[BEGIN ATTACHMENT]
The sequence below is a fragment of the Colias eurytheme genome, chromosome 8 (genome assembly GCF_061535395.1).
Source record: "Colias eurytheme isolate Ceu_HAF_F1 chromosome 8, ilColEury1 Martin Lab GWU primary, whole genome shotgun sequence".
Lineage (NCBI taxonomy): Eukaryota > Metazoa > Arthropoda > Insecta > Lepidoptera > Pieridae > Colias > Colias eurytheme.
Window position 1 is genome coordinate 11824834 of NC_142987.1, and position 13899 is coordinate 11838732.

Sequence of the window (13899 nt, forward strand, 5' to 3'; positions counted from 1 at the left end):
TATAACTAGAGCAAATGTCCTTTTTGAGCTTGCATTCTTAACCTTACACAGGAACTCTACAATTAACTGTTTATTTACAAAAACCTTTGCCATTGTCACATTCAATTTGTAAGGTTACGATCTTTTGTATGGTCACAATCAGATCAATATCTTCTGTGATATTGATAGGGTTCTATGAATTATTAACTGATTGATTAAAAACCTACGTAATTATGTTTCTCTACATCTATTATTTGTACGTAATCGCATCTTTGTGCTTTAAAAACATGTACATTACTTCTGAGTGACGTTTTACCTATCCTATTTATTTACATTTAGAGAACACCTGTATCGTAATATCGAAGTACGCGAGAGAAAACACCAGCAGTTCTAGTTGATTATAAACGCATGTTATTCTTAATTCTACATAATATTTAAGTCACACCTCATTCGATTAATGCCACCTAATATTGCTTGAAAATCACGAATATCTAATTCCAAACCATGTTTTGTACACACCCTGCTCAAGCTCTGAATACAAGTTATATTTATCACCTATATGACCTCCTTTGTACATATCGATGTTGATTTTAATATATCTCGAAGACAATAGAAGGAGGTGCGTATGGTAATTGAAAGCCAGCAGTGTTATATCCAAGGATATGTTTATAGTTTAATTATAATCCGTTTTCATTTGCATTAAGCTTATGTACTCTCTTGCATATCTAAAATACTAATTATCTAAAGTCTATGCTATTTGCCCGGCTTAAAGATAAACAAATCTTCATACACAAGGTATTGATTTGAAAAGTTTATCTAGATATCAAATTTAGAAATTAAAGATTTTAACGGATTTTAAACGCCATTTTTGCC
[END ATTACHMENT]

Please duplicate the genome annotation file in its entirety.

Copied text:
The sequence below is a fragment of the Colias eurytheme genome, chromosome 8 (genome assembly GCF_061535395.1).
Source record: "Colias eurytheme isolate Ceu_HAF_F1 chromosome 8, ilColEury1 Martin Lab GWU primary, whole genome shotgun sequence".
Lineage (NCBI taxonomy): Eukaryota > Metazoa > Arthropoda > Insecta > Lepidoptera > Pieridae > Colias > Colias eurytheme.
Window position 1 is genome coordinate 11824834 of NC_142987.1, and position 13899 is coordinate 11838732.

Sequence of the window (13899 nt, forward strand, 5' to 3'; positions counted from 1 at the left end):
TATAACTAGAGCAAATGTCCTTTTTGAGCTTGCATTCTTAACCTTACACAGGAACTCTACAATTAACTGTTTATTTACAAAAACCTTTGCCATTGTCACATTCAATTTGTAAGGTTACGATCTTTTGTATGGTCACAATCAGATCAATATCTTCTGTGATATTGATAGGGTTCTATGAATTATTAACTGATTGATTAAAAACCTACGTAATTATGTTTCTCTACATCTATTATTTGTACGTAATCGCATCTTTGTGCTTTAAAAACATGTACATTACTTCTGAGTGACGTTTTACCTATCCTATTTATTTACATTTAGAGAACACCTGTATCGTAATATCGAAGTACGCGAGAGAAAACACCAGCAGTTCTAGTTGATTATAAACGCATGTTATTCTTAATTCTACATAATATTTAAGTCACACCTCATTCGATTAATGCCACCTAATATTGCTTGAAAATCACGAATATCTAATTCCAAACCATGTTTTGTACACACCCTGCTCAAGCTCTGAATACAAGTTATATTTATCACCTATATGACCTCCTTTGTACATATCGATGTTGATTTTAATATATCTCGAAGACAATAGAAGGAGGTGCGTATGGTAATTGAAAGCCAGCAGTGTTATATCCAAGGATATGTTTATAGTTTAATTATAATCCGTTTTCATTTGCATTAAGCTTATGTACTCTCTTGCATATCTAAAATACTAATTATCTAAAGTCTATGCTATTTGCCCGGCTTAAAGATAAACAAATCTTCATACACAAGGTATTGATTTGAAAAGTTTATCTAGATATCAAATTTAGAAATTAAAGATTTTAACGGATTTTAAACGCCATTTTTGCC